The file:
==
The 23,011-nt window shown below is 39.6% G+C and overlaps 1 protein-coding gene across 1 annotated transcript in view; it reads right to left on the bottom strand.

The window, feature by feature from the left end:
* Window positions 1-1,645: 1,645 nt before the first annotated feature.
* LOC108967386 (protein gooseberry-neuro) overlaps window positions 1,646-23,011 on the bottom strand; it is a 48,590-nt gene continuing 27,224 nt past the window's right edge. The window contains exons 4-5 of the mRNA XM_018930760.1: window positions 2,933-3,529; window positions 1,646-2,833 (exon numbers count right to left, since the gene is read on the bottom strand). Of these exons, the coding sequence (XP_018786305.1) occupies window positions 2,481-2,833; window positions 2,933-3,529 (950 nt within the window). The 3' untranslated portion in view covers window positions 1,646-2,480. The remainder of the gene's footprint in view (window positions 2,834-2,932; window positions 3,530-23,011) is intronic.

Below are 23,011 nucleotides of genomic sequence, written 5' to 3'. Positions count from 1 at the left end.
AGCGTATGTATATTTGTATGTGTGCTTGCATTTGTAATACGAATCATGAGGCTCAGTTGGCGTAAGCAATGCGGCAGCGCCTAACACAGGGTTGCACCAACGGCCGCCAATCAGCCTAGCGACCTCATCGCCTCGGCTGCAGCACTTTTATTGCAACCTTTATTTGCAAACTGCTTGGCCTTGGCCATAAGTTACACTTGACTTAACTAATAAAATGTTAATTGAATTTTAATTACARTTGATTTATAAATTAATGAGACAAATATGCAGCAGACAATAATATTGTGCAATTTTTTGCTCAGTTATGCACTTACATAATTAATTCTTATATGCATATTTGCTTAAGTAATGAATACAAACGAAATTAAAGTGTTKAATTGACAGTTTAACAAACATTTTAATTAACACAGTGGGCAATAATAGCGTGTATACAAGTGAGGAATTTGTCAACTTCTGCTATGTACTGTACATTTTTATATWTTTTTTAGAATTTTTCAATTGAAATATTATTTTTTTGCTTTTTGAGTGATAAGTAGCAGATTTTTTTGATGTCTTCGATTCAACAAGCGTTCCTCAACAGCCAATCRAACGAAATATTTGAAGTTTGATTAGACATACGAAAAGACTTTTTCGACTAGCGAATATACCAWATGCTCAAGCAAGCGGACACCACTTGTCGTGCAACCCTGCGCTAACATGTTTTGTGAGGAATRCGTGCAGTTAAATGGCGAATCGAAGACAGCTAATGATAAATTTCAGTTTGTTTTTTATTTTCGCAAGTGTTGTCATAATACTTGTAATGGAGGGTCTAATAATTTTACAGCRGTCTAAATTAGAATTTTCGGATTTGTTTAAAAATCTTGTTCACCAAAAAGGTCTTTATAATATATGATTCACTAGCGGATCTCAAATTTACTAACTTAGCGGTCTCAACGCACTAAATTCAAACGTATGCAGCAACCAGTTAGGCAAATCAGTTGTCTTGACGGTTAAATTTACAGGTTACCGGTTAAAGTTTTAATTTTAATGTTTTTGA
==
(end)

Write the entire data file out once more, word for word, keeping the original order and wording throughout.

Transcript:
The 23,011-nt window shown below is 39.6% G+C and overlaps 1 protein-coding gene across 1 annotated transcript in view; it reads right to left on the bottom strand.

The window, feature by feature from the left end:
* Window positions 1-1,645: 1,645 nt before the first annotated feature.
* LOC108967386 (protein gooseberry-neuro) overlaps window positions 1,646-23,011 on the bottom strand; it is a 48,590-nt gene continuing 27,224 nt past the window's right edge. The window contains exons 4-5 of the mRNA XM_018930760.1: window positions 2,933-3,529; window positions 1,646-2,833 (exon numbers count right to left, since the gene is read on the bottom strand). Of these exons, the coding sequence (XP_018786305.1) occupies window positions 2,481-2,833; window positions 2,933-3,529 (950 nt within the window). The 3' untranslated portion in view covers window positions 1,646-2,480. The remainder of the gene's footprint in view (window positions 2,834-2,932; window positions 3,530-23,011) is intronic.

Below are 23,011 nucleotides of genomic sequence, written 5' to 3'. Positions count from 1 at the left end.
AGCGTATGTATATTTGTATGTGTGCTTGCATTTGTAATACGAATCATGAGGCTCAGTTGGCGTAAGCAATGCGGCAGCGCCTAACACAGGGTTGCACCAACGGCCGCCAATCAGCCTAGCGACCTCATCGCCTCGGCTGCAGCACTTTTATTGCAACCTTTATTTGCAAACTGCTTGGCCTTGGCCATAAGTTACACTTGACTTAACTAATAAAATGTTAATTGAATTTTAATTACARTTGATTTATAAATTAATGAGACAAATATGCAGCAGACAATAATATTGTGCAATTTTTTGCTCAGTTATGCACTTACATAATTAATTCTTATATGCATATTTGCTTAAGTAATGAATACAAACGAAATTAAAGTGTTKAATTGACAGTTTAACAAACATTTTAATTAACACAGTGGGCAATAATAGCGTGTATACAAGTGAGGAATTTGTCAACTTCTGCTATGTACTGTACATTTTTATATWTTTTTTAGAATTTTTCAATTGAAATATTATTTTTTTGCTTTTTGAGTGATAAGTAGCAGATTTTTTTGATGTCTTCGATTCAACAAGCGTTCCTCAACAGCCAATCRAACGAAATATTTGAAGTTTGATTAGACATACGAAAAGACTTTTTCGACTAGCGAATATACCAWATGCTCAAGCAAGCGGACACCACTTGTCGTGCAACCCTGCGCTAACATGTTTTGTGAGGAATRCGTGCAGTTAAATGGCGAATCGAAGACAGCTAATGATAAATTTCAGTTTGTTTTTTATTTTCGCAAGTGTTGTCATAATACTTGTAATGGAGGGTCTAATAATTTTACAGCRGTCTAAATTAGAATTTTCGGATTTGTTTAAAAATCTTGTTCACCAAAAAGGTCTTTATAATATATGATTCACTAGCGGATCTCAAATTTACTAACTTAGCGGTCTCAACGCACTAAATTCAAACGTATGCAGCAACCAGTTAGGCAAATCAGTTGTCTTGACGGTTAAATTTACAGGTTACCGGTTAAAGTTTTAATTTTAATGTTTTTGA